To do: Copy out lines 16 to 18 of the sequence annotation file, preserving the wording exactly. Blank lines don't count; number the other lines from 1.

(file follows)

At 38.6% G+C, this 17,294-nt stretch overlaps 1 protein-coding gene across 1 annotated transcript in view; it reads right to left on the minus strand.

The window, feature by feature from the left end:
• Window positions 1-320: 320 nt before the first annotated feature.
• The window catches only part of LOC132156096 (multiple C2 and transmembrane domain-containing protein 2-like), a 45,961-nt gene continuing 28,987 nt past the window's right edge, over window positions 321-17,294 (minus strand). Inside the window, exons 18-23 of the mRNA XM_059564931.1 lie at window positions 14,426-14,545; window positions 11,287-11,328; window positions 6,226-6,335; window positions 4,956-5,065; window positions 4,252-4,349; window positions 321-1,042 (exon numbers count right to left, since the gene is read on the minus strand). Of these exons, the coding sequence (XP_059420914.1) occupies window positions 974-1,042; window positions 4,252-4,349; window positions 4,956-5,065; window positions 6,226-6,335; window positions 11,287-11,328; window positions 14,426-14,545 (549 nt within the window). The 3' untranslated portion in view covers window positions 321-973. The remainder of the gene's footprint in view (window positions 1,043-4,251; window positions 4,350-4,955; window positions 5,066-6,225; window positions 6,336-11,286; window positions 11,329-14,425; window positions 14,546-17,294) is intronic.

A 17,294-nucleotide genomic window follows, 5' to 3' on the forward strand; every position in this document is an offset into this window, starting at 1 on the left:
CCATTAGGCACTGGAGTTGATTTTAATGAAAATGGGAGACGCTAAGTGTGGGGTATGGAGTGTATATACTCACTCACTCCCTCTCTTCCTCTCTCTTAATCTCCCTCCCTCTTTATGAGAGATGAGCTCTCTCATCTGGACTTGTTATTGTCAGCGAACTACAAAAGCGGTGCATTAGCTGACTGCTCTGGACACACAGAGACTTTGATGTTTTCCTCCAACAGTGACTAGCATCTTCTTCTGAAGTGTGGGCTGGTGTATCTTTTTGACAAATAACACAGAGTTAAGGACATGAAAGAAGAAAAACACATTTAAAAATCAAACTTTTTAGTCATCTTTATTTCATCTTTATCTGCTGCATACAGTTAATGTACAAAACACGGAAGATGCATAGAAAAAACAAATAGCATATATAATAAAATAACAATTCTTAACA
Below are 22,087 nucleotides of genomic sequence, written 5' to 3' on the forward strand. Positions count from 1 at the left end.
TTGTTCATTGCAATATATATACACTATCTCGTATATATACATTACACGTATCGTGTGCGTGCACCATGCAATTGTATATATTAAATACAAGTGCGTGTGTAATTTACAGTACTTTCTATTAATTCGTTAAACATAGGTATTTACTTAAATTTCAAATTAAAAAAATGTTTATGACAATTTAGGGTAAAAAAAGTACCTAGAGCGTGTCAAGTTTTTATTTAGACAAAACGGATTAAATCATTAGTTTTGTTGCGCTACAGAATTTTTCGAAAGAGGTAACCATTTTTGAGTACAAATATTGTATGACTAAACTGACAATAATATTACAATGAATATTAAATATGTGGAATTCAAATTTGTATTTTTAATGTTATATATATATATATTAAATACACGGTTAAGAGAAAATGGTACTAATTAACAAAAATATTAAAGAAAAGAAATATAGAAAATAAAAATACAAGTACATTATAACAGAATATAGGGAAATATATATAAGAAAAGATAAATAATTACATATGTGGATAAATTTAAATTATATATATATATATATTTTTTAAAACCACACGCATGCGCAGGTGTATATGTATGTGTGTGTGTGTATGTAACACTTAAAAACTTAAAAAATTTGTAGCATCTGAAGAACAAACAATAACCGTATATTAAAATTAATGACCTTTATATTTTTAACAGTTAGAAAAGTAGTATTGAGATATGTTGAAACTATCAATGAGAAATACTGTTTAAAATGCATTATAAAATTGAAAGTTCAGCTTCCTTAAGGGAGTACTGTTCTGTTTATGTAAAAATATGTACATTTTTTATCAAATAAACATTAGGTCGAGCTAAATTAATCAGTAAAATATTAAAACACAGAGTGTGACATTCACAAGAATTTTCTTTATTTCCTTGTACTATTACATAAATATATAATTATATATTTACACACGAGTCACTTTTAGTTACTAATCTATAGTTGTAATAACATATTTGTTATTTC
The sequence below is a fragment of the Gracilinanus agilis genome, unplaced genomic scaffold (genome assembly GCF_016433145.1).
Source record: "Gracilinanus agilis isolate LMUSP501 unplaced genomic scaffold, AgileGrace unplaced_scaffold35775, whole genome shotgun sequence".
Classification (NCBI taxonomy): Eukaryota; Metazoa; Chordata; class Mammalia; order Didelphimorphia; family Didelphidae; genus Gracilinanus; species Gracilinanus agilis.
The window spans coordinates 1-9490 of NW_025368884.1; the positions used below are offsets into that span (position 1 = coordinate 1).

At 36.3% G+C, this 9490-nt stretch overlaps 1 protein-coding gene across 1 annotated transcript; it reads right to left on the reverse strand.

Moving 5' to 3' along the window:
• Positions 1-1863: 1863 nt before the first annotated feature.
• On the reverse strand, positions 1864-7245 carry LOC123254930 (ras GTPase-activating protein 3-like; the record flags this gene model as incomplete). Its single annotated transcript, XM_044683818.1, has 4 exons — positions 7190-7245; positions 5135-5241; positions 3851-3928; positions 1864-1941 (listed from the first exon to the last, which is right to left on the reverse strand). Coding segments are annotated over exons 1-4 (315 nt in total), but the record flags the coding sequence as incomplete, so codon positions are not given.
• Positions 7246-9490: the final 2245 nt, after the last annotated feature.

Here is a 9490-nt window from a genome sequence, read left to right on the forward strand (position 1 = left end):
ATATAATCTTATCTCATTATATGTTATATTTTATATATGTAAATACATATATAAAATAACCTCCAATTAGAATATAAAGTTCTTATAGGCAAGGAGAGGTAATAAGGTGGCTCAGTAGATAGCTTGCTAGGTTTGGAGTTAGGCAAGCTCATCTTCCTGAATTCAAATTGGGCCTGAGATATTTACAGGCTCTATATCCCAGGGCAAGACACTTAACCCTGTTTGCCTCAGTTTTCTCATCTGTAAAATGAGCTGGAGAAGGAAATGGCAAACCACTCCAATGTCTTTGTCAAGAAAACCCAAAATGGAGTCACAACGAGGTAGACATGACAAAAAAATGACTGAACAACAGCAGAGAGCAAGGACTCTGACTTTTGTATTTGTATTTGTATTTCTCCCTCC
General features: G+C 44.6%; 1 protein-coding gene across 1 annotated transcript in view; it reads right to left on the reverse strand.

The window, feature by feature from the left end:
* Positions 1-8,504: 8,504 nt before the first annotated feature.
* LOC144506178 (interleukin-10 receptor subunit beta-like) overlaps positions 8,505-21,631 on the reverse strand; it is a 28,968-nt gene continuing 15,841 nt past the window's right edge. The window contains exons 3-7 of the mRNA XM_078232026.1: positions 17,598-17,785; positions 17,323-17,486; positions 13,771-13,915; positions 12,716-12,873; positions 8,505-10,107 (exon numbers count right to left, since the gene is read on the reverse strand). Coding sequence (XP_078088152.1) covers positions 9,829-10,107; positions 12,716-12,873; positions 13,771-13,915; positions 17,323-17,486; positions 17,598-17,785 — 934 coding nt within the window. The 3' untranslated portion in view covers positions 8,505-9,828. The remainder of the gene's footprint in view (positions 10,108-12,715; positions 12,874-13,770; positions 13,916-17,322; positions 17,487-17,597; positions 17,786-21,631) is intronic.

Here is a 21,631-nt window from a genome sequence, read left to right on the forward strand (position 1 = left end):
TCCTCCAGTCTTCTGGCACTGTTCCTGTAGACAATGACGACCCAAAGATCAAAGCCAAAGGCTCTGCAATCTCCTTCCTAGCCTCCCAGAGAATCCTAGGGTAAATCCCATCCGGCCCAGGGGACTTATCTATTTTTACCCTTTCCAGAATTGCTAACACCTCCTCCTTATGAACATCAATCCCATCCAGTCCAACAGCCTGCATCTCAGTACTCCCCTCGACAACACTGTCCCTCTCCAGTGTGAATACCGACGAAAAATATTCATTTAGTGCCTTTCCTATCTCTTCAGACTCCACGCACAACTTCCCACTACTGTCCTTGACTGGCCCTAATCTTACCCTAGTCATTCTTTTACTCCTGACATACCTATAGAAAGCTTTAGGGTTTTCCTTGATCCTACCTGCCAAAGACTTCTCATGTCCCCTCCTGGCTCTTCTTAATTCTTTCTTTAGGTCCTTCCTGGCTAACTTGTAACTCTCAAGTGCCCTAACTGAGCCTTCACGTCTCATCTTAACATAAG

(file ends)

• On the reverse strand, positions 1864-7245 carry LOC123254930 (ras GTPase-activating protein 3-like; the record flags this gene model as incomplete). Its single annotated transcript, XM_044683818.1, has 4 exons — positions 7190-7245; positions 5135-5241; positions 3851-3928; positions 1864-1941 (listed from the first exon to the last, which is right to left on the reverse strand). Coding segments are annotated over exons 1-4 (315 nt in total), but the record flags the coding sequence as incomplete, so codon positions are not given.
• Positions 7246-9490: the final 2245 nt, after the last annotated feature.

Here is a 9490-nt window from a genome sequence, read left to right on the forward strand (position 1 = left end):